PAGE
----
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Bullet policy · Aug 01, 2022

Senate Proposes Boosts for Research Funding

On July 28, 2022, the Senate Appropriations Committee released drafts of all twelve appropriations bills for fiscal year (FY) 2023, proposing significant funding increases for many science agencies.

The overall $1.7 trillion appropriations package includes $653 billion in non-defense discretionary spending (+10 percent) and $850 billion in defense discretionary spending (+8.7 percent).

The Senate spending bills call for robust federal support for research in general, with several agencies looking at a more than 10 percent increase in budget compared to FY 2022, including the National Science Foundation (NSF), National Oceanic and Atmospheric Administration (NOAA), the National Institute of Standards and Technology (NIST), and the Environmental Protection Agency (EPA).

Science highlights from the Senate’s spending plan include:

  • NSF is slated to receive $10.3 billion in FY 2023, an increase of 17 percent compared to FY 2022. In comparison, the President requested $10.5 billion for the science agency, while the House has called for a much smaller increase of 9 percent to $9.6 billion. The research account at NSF would be augmented by 16 percent under the Senate plan, which supports the agency’s proposal to launch a $200 million network of regional innovation engines or ‘NSF Engines’ and directs NSF to award at least 20 percent of those funds to institutions in states that participate in the Established Program to Stimulate Competitive Research (EPSCoR).
  • NOAA would receive an 11 percent increase to $6.5 billion under the Senate plan, compared to a 16 percent increase under the House bill.
  • The National Aeronautics and Space Administration (NASA) is looking at an 8 percent increase under the Senate plan and a 6 percent increase under the House plan. The Senate bill calls for a 6 percent increase for NASA’s science account, with a 14 percent boost for earth science.
  • NIST is slated for a whopping 38 percent increase under the Senate bill, while the House has called for a smaller, but still significant 20 percent increase.
  • The National Institutes of Health (NIH) would be funded at nearly 48 billion (+4 percent) under the Senate plan. This includes a flat budget of $1 billion for the new Advanced Research Projects Agency for Health (ARPA-H). The House, on the other hand, would provide NIH with $50.25 billion, of which $2.75 billion would go to ARPA-H.
  • The Senate plan calls for a 9 percent budget increase for the U.S. Geological Survey, roughly half the level of increase proposed by the House. Funding for the Ecosystems Mission Area would grow by 13 percent to $315 million under the Senate plan, while the House bill has proposed a 29 percent boost for the biological research arm of the U.S. Department of Interior.
  • The National Park Service would receive a 10 percent funding increase, with its resource stewardship account slated for 36 percent boost; the Bureau of Land Management would get a 9 percent increase in budget; and the U.S. Fish and Wildlife Service would get a 12 percent boost. The House has proposed slightly higher, but comparable increases for these Interior agencies.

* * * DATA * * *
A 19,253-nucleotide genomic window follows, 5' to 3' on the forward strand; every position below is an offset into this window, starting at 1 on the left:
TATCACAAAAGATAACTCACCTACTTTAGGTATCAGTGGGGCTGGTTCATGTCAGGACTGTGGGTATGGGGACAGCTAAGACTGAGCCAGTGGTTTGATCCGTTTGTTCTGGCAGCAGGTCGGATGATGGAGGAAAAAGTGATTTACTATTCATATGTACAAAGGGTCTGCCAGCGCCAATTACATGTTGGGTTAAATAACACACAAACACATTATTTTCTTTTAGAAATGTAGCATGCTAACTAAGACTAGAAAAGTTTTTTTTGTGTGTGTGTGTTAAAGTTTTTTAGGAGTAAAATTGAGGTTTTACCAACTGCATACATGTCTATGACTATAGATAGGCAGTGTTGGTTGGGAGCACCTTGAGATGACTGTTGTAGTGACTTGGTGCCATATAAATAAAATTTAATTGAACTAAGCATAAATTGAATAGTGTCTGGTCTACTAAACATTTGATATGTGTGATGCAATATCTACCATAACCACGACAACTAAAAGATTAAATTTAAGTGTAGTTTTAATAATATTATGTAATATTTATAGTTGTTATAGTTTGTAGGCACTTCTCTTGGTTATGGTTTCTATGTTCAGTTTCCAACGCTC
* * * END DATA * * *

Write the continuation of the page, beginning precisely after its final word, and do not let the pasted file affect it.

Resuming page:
• EPA is looking at an 11 percent increase to $10.6 billion under the Senate plan, and a 20 percent bump under the House plan. The President has requested a budget of $11.9 billion (+24 percent) for the regulatory agency. The Senate proposal would boost science at EPA by 12 percent to $853 million, which is $11 million below the President’s proposed level and $19 million less than the House bill.
  • Within the U.S. Department of Agriculture, the Agricultural Research Service (ARS) would receive $1.9 billion (+9 percent), the National Institute of Food and Agriculture (NIFA) would get $1.7 billion (+3 percent) and the Agriculture and Food Research Initiative (AFRI) would receive $455 million (+2 percent). The House plan would provide increases of 2, 9, and 12 percent for ARS, NIFA, and AFRI, respectively.
  • Under the Senate plan, the Department of Energy Office of Science would see its budget grow by 8 percent to $8.1 billion, of which $914 million (+12 percent) would be directed to biological and environmental research (BER). The House plan includes $8 billion for the office and $840 million for BER. Both chambers’ proposed levels for the Office of Science are higher than the President’s requested budget of $7.8 billion (+4 percent).
  • The House, Senate, and President have all called for a budget of $1.2 billion (+ 11 percent) for the Smithsonian Institution.

The Senate Appropriations Committee decided to skip the markup process this year after failing to reach an agreement on overall spending levels. Instead, the release of the Senate bills will jumpstart negotiations between the two chambers, with the goal of passing an omnibus spending package by the end of the year. The House approved 6 of their 12 spending bills on July 20, but it is currently unclear if the chamber will vote on the remaining bills prior to an agreement with the Senate on final numbers for details about the House appropriations bills). It is unlikely that the bills will be finalized before the midterm elections in November, which means that Congress will need to pass a stopgap measure by September 30 to avoid a government shutdown.

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